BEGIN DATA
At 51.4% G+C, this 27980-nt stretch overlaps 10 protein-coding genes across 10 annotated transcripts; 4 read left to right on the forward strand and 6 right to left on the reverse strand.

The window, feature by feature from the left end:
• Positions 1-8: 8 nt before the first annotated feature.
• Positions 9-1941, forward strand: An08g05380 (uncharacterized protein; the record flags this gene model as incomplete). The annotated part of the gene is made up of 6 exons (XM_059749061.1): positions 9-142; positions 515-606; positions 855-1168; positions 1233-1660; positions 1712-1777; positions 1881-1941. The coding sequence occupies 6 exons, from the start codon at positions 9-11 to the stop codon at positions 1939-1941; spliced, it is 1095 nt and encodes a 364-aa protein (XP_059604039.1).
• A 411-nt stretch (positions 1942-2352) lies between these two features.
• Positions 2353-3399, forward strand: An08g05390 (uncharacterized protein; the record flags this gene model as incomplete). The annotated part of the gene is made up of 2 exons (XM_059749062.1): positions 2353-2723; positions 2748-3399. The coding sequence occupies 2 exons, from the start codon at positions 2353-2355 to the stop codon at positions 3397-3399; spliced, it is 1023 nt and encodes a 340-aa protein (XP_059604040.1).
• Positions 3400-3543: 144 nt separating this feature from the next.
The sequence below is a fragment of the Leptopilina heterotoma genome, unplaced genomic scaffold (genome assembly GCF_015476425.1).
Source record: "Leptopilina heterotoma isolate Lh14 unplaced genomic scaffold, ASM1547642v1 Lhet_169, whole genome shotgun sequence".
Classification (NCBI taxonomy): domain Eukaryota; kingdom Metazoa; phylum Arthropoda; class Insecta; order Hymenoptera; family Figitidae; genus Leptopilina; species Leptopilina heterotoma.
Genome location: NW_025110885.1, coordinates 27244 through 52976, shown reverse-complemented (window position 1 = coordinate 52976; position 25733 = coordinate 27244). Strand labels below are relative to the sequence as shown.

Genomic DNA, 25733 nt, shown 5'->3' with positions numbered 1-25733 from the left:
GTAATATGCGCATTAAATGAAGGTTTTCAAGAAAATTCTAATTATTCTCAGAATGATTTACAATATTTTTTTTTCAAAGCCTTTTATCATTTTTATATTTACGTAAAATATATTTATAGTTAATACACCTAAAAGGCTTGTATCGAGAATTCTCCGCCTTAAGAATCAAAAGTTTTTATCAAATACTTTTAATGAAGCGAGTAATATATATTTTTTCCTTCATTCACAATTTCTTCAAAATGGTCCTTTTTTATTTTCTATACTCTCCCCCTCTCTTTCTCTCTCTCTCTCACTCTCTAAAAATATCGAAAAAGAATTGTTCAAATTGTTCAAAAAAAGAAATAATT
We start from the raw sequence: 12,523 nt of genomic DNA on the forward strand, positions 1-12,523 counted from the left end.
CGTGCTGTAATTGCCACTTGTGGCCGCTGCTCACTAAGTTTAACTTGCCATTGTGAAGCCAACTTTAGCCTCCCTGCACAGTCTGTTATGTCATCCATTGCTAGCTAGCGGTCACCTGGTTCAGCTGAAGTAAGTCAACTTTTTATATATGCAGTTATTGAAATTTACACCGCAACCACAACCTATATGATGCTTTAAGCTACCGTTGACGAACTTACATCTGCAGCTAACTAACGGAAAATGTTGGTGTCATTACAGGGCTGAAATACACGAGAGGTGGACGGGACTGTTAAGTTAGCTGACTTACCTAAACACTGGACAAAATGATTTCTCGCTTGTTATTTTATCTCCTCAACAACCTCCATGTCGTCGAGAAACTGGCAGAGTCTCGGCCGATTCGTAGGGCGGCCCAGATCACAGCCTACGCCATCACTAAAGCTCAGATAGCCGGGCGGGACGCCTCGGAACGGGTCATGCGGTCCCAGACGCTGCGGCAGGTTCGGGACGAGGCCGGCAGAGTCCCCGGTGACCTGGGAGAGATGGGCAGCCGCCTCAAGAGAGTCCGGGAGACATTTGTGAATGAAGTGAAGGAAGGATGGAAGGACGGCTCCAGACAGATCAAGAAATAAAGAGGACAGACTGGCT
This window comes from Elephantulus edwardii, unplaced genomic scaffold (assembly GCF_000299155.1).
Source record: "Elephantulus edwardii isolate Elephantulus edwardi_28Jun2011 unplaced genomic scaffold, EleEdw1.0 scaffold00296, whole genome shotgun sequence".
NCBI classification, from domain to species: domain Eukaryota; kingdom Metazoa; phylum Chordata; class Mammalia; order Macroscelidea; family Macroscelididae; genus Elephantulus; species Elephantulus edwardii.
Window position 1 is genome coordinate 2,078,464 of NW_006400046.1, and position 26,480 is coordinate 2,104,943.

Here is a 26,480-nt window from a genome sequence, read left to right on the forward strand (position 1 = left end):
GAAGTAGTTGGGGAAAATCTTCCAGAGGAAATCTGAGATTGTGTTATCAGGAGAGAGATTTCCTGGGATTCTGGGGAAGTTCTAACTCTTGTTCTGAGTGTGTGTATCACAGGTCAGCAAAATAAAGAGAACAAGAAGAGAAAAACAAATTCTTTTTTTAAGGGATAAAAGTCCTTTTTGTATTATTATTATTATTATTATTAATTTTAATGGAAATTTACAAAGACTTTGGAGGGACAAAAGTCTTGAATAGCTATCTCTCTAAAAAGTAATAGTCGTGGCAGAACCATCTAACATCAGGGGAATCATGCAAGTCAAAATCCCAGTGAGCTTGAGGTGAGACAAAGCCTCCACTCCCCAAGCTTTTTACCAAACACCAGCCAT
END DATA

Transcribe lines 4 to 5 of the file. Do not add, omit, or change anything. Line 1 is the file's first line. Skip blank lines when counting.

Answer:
• Positions 9-1941, forward strand: An08g05380 (uncharacterized protein; the record flags this gene model as incomplete). The annotated part of the gene is made up of 6 exons (XM_059749061.1): positions 9-142; positions 515-606; positions 855-1168; positions 1233-1660; positions 1712-1777; positions 1881-1941. The coding sequence occupies 6 exons, from the start codon at positions 9-11 to the stop codon at positions 1939-1941; spliced, it is 1095 nt and encodes a 364-aa protein (XP_059604039.1).
• A 411-nt stretch (positions 1942-2352) lies between these two features.